Starting a hobby farm can enable you to own the livestock and plant sustainable crops to feed your family. Hobby farms differ from for-profit farms because the owners don't expect to make a profit running the farm, even if they sell produce, livestock or meat. Before you get started on your quest for the right hobby farm, determine what you want to produce. Focus on certain animals or plants, or diversify with several species.
Know Your Land
Before you purchase that cow, know what your land is capable of sustaining. If you live on a rocky crag in the mountains, you're probably not going to have much room for cattle. Likewise, if you live in a northern state, you're unlikely to plant sugar cane or coffee. Ask your neighbors what they've tried to produce and what the outcomes were.
Know Your Zoning Laws
If your hobby farm is in suburbia, chances are there are zoning limitations or homeowner's covenants for what kinds of animals you can have, or even what kinds of plants you might grow. Contact both your county zoning department and your homeowner's association, if you have one, for rules governing animals and hobby farms.
Plan Your Farm
Know where your animals are going to graze and what shelter they're going to use. Plan where you're going to grow feed for them, where the orchard and garden are, and what tools you're going to use. Plan your water management strategy. Know how you will provide water to your animals both winter and summer. If you are planting crops, know how to irrigate the fields to ensure the crops grow. If you don't have a full-time creek or pond, you'll have to have stock tanks and ways to get water to them. Plan fencing to keep your livestock from getting out and predators from getting in. Determine how much you're willing to spend on each component, and plan to build on it as the farm's production increases. Budget not only for new animals, crops and equipment but also for repairs, emergencies and veterinary bills.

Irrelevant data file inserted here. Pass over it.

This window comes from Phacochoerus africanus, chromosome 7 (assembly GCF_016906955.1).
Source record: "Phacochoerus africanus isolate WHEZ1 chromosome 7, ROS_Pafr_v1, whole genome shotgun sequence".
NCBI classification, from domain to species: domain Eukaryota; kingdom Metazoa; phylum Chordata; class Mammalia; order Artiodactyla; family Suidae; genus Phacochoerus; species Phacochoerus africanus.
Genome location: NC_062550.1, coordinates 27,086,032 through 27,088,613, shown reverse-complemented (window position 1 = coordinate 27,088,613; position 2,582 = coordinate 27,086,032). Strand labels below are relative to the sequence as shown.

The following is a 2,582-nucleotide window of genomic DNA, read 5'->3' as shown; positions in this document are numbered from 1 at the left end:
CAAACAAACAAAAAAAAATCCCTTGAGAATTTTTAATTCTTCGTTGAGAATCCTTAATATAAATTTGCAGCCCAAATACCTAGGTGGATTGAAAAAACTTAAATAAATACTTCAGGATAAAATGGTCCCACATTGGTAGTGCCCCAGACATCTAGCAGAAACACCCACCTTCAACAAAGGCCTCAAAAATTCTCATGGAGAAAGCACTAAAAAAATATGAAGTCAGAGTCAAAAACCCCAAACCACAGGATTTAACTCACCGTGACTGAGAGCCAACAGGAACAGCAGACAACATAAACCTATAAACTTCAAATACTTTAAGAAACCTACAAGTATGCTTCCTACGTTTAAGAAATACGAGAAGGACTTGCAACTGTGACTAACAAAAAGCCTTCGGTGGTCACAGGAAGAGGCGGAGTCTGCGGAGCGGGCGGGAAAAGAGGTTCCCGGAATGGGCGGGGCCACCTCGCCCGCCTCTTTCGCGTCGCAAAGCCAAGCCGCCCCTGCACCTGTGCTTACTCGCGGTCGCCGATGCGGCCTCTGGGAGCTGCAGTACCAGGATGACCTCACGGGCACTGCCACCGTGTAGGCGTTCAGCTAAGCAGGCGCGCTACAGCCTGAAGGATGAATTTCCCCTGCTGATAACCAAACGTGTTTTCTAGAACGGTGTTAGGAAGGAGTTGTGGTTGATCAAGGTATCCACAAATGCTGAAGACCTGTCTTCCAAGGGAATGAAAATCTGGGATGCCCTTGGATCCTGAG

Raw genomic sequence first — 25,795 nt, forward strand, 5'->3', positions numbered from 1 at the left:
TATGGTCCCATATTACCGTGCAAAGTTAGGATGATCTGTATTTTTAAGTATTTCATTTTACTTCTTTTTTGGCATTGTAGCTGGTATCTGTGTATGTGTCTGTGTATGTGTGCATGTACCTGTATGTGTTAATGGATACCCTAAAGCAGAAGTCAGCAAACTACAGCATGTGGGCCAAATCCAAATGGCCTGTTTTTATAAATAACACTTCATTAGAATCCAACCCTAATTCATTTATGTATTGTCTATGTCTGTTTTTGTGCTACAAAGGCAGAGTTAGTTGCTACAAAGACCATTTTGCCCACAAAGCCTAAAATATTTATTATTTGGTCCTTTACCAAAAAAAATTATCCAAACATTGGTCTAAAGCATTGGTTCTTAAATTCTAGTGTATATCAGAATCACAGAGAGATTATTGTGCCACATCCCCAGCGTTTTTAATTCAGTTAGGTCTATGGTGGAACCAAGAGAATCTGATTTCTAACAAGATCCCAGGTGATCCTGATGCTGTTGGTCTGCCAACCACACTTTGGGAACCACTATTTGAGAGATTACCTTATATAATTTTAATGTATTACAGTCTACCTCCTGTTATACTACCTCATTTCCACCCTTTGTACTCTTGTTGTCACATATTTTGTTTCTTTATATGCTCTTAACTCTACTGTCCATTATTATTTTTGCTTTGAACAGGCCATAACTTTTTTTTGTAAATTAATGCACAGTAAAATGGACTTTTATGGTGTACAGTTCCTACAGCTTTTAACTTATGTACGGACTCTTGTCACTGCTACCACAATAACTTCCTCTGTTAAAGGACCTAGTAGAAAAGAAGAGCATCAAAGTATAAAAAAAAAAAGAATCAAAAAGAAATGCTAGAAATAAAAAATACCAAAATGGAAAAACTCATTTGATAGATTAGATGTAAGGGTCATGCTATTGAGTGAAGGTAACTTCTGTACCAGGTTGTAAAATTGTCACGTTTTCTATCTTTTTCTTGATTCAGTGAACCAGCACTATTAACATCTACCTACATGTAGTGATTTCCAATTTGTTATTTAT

Choose Your Livestock and Crops
Once you plan your farm, choose your livestock and crops. Poultry such as chickens, ducks, turkeys and geese can provide meat and eggs. Cattle, sheep, goats, pigs, llamas, alpacas and horses are good livestock, but knowing what your land will support will influence your decisions. If you're looking to raise animals for meat, consider cattle, sheep, goats and pigs. Milk producers are dairy cows, goats and, to a certain extent, sheep.
Crops are just as important. Contact your county extension office for recommendations as to what grows well in your area. They can direct you to plant varieties that thrive in your climate zone and soil.
Start with one or two crops or animals. The first few years require a steep learning curve, if you've never done this before. Ask advice from neighbors or other people who have experience with your crop or livestock. As you learn, you'll find that you may be able to branch out.
All farms evolve, and yours will most likely. Learn what you can about new animals and crops to add to your farm from farm shows and fairs. As you discover what works well in your hobby farm, you'll build on profitable centers and find ways to add to them.